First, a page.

February 09, 2007

Karen Destiny

To Dismiss and Split: A Karen Destiny?

By - Saw Kapi

Htain Maung, a long time Karen rebel commander, who fought alongside General Bo Mya against the Burmese army since his birth, was dismissed last week from the Karen National Union (KNU) for his unauthorized peace deal with the Burmese military regime. Many Karen and non-Karen alike wonder what have gone wrong with the KNU leadership. Observers of the Burmese politics anxiously await to see how pages of history will turn for the sixty year old resistance group.

How could this lifetime revolutionary, who commands one of the strongest brigades of Asia's oldest resistance force – the Karen National Liberation Army, suddenly betray the creed of his own organization and believe that he will be able to make peace with the regime he has fought against for more than half a century? This is a puzzling question that the Karen people from all over the world and the Burmese opposition forces seek to find an answer.

Betrayed by its once well-respected commander, the KNU leadership attempts to explain the disgraceful political fallout by quickly denouncing Htain Maung as a turncoat who repeatedly deviated from the principles laid down by the 13th Congress of the group. The alternative view is that Htain Maung, being a soldier with no formal education background, was simply deceived by the Burmese regime, and as a result his political judgment was scarred by the possible business opportunities and territorial control allegedly offered to him by the military regime. But then this is not the first time that Htain Maung is going to engage in the border business, nor is he the only high-ranking KNLA official involved in business as such. Certainly, Htain Maung does not need to abandon the KNU to do so. All these mining and logging business opportunities have always been there for him and he has been doing that all along. The problem seems to be much deeper and more serious than one man's selfishness and betrayal.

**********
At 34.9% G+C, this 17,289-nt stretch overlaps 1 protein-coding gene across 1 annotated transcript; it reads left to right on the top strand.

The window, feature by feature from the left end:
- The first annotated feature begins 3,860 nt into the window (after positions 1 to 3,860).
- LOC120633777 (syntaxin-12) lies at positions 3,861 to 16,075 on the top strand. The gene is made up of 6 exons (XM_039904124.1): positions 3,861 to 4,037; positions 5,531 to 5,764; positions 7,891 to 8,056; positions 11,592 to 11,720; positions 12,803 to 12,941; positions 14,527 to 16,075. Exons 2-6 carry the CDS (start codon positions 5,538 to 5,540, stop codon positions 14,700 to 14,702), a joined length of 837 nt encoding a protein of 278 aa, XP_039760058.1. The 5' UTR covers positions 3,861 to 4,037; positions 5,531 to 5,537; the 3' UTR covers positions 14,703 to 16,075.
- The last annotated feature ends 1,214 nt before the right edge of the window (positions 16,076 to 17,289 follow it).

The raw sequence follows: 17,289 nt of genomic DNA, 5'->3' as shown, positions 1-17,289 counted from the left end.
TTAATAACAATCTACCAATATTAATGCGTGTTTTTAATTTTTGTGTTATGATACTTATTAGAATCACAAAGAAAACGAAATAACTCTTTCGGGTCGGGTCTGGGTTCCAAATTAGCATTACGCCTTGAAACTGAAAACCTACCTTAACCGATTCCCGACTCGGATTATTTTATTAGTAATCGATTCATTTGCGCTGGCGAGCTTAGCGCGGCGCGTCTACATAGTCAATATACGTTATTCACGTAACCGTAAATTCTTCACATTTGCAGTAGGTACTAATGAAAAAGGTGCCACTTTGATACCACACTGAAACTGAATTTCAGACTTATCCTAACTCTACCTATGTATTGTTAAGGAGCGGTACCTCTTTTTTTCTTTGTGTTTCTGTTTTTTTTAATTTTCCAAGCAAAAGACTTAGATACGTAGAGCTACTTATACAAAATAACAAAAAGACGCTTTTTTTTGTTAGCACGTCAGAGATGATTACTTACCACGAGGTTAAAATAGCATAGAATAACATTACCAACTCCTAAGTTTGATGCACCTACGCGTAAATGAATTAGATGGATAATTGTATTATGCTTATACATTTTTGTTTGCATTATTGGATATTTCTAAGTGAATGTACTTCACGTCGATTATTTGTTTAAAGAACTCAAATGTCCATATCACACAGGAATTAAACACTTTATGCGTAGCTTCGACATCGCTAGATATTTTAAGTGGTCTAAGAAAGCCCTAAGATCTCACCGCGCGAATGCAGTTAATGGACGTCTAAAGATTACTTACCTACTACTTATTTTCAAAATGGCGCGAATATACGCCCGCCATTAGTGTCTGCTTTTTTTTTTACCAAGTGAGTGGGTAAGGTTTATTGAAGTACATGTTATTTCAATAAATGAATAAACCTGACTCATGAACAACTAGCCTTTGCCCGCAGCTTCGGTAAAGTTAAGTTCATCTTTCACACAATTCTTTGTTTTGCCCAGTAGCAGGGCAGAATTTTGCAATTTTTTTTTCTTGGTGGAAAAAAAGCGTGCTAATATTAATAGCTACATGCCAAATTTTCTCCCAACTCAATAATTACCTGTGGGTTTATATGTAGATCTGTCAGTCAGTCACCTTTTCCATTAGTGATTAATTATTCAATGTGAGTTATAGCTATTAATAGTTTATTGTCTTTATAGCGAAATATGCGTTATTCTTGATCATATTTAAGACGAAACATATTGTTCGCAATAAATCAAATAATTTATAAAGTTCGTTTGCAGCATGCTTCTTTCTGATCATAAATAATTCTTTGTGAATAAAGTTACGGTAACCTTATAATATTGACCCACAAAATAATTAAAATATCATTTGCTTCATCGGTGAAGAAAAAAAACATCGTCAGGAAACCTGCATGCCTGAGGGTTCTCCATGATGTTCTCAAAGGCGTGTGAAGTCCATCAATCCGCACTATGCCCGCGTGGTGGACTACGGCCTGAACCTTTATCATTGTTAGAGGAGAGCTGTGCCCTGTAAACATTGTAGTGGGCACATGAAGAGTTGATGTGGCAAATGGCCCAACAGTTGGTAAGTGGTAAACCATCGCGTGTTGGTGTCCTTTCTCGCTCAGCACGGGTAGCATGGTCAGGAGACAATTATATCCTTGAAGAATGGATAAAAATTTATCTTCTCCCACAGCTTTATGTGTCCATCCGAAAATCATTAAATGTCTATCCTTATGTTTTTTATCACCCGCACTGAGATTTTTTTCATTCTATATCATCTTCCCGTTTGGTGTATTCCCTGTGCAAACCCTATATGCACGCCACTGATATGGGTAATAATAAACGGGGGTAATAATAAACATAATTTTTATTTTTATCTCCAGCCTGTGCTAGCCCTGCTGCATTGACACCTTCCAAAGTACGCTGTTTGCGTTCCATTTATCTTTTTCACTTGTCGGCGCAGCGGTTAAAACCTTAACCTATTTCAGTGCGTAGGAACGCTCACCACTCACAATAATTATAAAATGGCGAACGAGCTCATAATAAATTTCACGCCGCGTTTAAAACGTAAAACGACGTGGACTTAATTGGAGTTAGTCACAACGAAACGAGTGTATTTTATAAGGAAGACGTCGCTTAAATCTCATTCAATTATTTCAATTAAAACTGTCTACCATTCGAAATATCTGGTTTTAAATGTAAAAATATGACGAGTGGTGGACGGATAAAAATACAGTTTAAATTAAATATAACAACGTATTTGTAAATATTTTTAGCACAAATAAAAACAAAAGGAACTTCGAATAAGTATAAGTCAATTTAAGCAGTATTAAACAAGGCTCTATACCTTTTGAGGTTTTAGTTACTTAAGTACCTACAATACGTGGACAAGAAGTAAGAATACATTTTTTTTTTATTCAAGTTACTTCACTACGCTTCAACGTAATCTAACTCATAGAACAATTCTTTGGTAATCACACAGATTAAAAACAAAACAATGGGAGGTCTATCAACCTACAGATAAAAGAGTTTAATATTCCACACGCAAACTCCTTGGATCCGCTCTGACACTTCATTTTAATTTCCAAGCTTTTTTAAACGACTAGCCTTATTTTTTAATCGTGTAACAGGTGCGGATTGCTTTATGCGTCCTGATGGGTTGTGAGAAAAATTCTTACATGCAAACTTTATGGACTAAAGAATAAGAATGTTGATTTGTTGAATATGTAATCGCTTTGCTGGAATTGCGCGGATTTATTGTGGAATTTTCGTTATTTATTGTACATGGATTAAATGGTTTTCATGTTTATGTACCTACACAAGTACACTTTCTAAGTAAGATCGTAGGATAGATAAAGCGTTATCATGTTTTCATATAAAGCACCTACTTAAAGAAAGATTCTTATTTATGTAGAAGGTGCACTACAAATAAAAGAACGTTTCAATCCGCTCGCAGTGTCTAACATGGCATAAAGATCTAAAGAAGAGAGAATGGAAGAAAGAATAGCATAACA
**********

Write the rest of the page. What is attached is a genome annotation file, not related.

On the one hand, if the crux of the issue is to uphold the political strategies laid down by the 13th KNU Congress, the bloodless but perhaps apt dismissal of the disgruntled general signifies that there exists a superiority of politics and political ideology over military in the KNU. Current top KNU leaders such as Saw Ba Thin, Mahn Sha, David Tharkabaw and David Htaw, for instance, are all civilian leaders with no combat experience, while Htain Maung is widely regarded as a capable military commander. On the other hand, it could well be that the recent turn of events are grave consequences of lacking open and honest political debate within the KNU. Aside from accusing Htain Maung and his followers of being selfish, there seems to be no other serious, substantive review of policies and strategies of the organization.

The dismissal of the general, no matter how disgraceful it is, may have been a political necessity for the KNU in order for it to remain relevant in Burma's political landscape. But obviously Htain Maung’s breakaway has robbed the already troubled KNU of one of its few military commanders with reputable combat experience.

At the moment, the political scene along the Thai-Burma border is rather poignant and even evocative of worries that a weakening KNU means a weaker Burmese opposition overall. For the Burmese generals from Naypyidaw who closely follow this political development, they have reasons to suppose that decades of brutalities that they impose upon Karen and other ethnic nationalities may have destroyed not only the livelihood but the hopes, and in some cases the convictions, of some of those who have fought against them over half a century. For the time being, the future of the sixty year old Karen resistance movement, as it continues to dismiss and split, is rather less assured.

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